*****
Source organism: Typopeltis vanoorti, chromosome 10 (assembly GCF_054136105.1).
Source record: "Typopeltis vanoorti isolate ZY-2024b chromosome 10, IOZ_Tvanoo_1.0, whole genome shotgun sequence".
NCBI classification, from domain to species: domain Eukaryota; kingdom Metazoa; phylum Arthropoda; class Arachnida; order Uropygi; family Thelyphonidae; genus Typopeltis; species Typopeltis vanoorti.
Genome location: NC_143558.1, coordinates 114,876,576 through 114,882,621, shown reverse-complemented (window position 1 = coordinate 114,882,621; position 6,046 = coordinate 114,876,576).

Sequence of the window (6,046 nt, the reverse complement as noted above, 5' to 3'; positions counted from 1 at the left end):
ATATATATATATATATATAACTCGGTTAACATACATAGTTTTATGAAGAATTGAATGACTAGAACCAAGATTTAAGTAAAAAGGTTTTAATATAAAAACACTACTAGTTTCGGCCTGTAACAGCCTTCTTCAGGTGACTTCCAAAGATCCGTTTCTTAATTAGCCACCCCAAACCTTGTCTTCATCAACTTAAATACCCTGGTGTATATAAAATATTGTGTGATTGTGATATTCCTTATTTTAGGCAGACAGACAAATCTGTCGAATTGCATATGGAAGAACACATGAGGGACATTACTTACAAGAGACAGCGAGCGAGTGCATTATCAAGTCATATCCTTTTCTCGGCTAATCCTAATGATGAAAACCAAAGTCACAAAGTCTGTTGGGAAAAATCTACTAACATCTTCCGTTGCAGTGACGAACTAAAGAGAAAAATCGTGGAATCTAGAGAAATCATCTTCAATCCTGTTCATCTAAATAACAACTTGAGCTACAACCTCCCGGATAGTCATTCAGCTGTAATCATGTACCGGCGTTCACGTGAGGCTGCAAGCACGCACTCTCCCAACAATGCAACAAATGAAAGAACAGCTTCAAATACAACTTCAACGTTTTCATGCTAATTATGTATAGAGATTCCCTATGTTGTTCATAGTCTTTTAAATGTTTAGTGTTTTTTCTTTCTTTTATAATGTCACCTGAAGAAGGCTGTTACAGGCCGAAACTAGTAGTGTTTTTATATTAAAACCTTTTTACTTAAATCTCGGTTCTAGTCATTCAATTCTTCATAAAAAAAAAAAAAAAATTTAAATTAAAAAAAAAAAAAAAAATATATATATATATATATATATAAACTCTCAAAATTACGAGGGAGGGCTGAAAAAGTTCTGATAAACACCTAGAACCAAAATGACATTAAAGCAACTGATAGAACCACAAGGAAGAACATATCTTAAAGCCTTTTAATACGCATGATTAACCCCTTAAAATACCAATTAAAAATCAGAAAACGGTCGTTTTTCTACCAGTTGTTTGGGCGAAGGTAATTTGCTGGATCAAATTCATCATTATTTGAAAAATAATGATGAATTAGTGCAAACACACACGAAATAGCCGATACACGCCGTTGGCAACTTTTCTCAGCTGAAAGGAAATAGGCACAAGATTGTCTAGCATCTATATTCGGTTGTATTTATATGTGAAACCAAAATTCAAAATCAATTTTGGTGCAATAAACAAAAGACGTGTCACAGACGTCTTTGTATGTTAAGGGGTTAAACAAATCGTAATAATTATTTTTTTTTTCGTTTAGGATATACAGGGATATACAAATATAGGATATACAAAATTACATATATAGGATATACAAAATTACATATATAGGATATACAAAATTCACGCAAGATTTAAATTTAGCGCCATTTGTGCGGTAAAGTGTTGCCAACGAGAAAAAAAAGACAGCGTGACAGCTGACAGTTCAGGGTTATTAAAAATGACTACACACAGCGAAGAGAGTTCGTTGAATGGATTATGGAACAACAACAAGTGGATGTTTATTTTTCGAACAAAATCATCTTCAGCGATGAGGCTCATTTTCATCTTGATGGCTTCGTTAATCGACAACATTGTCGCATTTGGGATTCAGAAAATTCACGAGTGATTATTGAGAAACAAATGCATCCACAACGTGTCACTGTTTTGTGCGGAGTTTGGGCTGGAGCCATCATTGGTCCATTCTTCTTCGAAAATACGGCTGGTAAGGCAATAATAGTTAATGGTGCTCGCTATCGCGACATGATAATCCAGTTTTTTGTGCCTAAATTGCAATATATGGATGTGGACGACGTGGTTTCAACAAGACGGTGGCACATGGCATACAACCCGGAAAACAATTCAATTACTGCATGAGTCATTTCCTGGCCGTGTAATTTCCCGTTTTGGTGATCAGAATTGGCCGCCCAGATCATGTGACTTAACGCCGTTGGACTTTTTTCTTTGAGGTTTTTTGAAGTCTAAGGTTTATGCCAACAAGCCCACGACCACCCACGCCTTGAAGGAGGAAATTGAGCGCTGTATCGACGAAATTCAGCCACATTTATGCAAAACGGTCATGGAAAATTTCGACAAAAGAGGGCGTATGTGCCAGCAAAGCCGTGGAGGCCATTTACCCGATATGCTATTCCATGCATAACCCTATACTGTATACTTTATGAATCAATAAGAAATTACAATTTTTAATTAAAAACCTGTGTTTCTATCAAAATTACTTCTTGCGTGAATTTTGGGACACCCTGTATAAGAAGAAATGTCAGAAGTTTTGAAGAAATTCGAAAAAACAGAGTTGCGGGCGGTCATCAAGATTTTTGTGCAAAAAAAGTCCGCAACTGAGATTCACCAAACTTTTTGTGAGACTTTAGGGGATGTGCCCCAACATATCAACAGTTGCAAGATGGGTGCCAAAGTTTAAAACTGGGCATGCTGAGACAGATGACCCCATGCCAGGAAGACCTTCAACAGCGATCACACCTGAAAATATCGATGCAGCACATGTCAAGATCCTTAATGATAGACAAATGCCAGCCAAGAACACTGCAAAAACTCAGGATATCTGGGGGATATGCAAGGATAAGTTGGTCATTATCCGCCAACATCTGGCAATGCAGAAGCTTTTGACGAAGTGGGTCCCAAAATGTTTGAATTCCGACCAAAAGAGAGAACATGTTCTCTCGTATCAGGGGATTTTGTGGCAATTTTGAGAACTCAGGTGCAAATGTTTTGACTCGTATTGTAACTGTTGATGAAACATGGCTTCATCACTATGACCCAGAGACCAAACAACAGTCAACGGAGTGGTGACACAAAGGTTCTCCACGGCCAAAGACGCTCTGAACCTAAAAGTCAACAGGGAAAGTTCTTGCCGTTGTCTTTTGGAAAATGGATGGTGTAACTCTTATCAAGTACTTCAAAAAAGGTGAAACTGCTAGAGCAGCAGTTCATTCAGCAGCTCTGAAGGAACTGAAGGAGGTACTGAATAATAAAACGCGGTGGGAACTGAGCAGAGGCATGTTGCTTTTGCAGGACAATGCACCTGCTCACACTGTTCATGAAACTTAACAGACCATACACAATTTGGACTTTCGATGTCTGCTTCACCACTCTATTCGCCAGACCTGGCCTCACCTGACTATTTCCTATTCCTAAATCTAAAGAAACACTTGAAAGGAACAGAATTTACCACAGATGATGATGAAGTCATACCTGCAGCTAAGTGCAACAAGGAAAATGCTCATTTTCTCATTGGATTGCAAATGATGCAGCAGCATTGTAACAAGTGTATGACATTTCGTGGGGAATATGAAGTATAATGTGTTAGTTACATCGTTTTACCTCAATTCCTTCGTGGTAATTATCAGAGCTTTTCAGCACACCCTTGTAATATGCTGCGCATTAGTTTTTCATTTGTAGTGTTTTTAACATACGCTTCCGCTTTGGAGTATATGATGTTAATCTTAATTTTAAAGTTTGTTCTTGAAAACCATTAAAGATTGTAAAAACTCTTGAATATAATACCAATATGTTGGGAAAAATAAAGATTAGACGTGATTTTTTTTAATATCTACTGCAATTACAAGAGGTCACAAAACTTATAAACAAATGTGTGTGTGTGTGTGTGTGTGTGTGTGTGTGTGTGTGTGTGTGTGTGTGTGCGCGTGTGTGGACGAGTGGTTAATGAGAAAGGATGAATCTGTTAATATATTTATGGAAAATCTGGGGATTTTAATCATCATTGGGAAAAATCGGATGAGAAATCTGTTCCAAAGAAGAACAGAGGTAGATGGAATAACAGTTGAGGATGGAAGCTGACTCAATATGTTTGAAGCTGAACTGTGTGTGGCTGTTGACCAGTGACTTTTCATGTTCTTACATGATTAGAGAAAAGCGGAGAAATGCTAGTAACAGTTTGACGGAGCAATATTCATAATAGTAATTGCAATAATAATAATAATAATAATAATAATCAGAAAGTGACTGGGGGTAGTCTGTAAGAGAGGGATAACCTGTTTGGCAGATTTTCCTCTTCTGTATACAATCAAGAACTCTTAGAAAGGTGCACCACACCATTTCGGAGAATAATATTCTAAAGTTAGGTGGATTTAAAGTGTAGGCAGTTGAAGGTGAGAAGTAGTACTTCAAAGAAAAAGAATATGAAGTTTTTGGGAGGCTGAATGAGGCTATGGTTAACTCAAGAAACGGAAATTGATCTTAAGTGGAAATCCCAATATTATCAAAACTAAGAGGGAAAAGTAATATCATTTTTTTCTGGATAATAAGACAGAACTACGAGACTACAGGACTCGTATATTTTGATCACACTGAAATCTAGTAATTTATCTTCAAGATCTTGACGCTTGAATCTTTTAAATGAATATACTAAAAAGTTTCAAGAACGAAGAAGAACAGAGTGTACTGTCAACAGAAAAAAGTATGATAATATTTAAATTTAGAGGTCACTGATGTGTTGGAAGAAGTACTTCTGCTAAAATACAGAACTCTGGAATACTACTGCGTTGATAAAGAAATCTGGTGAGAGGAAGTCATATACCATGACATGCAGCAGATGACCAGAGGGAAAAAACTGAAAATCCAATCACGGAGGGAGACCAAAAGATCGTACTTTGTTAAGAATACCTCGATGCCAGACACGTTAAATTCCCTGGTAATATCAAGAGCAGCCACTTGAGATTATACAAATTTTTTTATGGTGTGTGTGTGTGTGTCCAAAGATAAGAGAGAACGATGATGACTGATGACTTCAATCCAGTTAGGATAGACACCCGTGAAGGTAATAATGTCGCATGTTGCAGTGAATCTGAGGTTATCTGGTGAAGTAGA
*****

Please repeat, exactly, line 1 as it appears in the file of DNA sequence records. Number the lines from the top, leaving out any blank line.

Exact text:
Source organism: Typopeltis vanoorti, chromosome 10 (assembly GCF_054136105.1).